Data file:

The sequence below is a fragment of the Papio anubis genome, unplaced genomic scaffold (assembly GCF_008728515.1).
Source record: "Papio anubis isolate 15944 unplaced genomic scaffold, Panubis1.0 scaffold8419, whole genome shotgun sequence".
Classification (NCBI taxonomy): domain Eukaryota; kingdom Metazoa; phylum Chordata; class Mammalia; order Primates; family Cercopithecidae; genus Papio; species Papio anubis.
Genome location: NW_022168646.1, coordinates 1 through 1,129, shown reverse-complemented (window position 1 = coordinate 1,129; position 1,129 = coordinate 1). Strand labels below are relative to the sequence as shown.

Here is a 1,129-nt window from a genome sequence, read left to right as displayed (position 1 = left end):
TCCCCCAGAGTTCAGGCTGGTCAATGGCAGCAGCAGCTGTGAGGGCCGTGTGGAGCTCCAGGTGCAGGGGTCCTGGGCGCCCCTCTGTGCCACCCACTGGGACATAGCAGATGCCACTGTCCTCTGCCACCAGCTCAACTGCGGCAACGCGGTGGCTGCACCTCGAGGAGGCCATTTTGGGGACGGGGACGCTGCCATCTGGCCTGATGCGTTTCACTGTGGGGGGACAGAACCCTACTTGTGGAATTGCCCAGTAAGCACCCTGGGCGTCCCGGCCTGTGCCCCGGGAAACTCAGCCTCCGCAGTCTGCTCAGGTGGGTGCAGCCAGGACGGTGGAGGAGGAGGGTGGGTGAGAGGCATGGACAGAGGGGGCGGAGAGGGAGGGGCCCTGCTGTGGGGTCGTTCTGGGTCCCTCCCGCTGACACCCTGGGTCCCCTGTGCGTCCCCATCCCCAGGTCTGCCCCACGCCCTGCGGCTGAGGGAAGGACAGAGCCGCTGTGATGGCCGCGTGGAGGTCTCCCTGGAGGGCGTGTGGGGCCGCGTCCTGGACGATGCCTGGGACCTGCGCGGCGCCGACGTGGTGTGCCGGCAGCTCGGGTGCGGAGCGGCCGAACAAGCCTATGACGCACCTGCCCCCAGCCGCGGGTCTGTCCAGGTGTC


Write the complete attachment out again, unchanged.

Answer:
The sequence below is a fragment of the Papio anubis genome, unplaced genomic scaffold (assembly GCF_008728515.1).
Source record: "Papio anubis isolate 15944 unplaced genomic scaffold, Panubis1.0 scaffold8419, whole genome shotgun sequence".
Classification (NCBI taxonomy): domain Eukaryota; kingdom Metazoa; phylum Chordata; class Mammalia; order Primates; family Cercopithecidae; genus Papio; species Papio anubis.
Genome location: NW_022168646.1, coordinates 1 through 1,129, shown reverse-complemented (window position 1 = coordinate 1,129; position 1,129 = coordinate 1). Strand labels below are relative to the sequence as shown.

Here is a 1,129-nt window from a genome sequence, read left to right as displayed (position 1 = left end):
TCCCCCAGAGTTCAGGCTGGTCAATGGCAGCAGCAGCTGTGAGGGCCGTGTGGAGCTCCAGGTGCAGGGGTCCTGGGCGCCCCTCTGTGCCACCCACTGGGACATAGCAGATGCCACTGTCCTCTGCCACCAGCTCAACTGCGGCAACGCGGTGGCTGCACCTCGAGGAGGCCATTTTGGGGACGGGGACGCTGCCATCTGGCCTGATGCGTTTCACTGTGGGGGGACAGAACCCTACTTGTGGAATTGCCCAGTAAGCACCCTGGGCGTCCCGGCCTGTGCCCCGGGAAACTCAGCCTCCGCAGTCTGCTCAGGTGGGTGCAGCCAGGACGGTGGAGGAGGAGGGTGGGTGAGAGGCATGGACAGAGGGGGCGGAGAGGGAGGGGCCCTGCTGTGGGGTCGTTCTGGGTCCCTCCCGCTGACACCCTGGGTCCCCTGTGCGTCCCCATCCCCAGGTCTGCCCCACGCCCTGCGGCTGAGGGAAGGACAGAGCCGCTGTGATGGCCGCGTGGAGGTCTCCCTGGAGGGCGTGTGGGGCCGCGTCCTGGACGATGCCTGGGACCTGCGCGGCGCCGACGTGGTGTGCCGGCAGCTCGGGTGCGGAGCGGCCGAACAAGCCTATGACGCACCTGCCCCCAGCCGCGGGTCTGTCCAGGTGTC